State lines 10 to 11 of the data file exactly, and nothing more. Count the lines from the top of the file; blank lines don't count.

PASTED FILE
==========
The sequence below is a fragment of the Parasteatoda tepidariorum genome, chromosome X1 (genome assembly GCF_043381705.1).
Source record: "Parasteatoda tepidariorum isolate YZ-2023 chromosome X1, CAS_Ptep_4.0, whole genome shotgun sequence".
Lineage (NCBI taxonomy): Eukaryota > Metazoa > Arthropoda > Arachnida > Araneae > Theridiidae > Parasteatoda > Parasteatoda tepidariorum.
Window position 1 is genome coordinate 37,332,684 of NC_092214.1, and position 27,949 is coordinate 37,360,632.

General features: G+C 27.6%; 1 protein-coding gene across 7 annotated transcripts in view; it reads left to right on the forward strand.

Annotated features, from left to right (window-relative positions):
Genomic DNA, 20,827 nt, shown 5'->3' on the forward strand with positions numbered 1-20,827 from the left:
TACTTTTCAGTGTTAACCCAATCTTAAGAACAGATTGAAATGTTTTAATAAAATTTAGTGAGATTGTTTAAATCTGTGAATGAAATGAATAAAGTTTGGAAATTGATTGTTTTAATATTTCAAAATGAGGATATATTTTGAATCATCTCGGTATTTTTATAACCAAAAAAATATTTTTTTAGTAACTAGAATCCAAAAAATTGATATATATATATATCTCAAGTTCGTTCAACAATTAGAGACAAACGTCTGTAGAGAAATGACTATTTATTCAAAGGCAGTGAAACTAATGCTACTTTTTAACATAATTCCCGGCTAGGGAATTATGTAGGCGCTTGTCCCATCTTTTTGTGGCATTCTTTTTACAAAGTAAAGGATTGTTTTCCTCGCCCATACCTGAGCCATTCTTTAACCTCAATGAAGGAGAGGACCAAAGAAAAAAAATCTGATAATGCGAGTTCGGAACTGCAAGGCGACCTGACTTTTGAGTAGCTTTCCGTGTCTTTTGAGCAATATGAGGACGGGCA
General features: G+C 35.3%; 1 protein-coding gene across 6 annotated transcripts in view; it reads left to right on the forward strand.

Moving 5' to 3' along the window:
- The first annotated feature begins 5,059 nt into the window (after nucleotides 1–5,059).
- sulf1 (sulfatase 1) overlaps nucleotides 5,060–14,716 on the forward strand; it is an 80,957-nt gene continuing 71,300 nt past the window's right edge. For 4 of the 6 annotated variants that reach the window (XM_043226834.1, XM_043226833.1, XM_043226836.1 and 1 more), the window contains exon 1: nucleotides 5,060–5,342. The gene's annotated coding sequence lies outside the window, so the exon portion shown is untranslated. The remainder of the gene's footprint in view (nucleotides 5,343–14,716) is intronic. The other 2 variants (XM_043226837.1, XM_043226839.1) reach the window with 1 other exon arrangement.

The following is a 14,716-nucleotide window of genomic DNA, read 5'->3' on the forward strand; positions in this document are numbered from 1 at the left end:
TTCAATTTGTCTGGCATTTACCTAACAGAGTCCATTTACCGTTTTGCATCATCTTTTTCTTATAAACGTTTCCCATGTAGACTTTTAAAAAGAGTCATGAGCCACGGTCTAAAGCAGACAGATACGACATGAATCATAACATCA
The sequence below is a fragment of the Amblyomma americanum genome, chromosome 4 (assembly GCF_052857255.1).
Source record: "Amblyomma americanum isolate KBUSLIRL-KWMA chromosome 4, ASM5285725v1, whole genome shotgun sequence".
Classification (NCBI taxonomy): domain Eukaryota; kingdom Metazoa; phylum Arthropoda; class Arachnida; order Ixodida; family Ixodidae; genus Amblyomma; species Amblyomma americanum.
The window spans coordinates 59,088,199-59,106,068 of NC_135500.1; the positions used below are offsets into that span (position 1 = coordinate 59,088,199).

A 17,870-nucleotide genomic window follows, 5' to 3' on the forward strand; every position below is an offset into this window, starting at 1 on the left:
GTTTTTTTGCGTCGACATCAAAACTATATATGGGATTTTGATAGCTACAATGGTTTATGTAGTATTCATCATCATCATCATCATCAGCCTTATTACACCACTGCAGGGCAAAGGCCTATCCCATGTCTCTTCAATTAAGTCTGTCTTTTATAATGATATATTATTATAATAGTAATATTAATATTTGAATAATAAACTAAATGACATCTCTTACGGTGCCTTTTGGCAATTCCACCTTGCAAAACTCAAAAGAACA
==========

Moving 5' to 3' along the window:
- The first annotated feature begins 5,059 nt into the window (after nucleotides 1–5,059).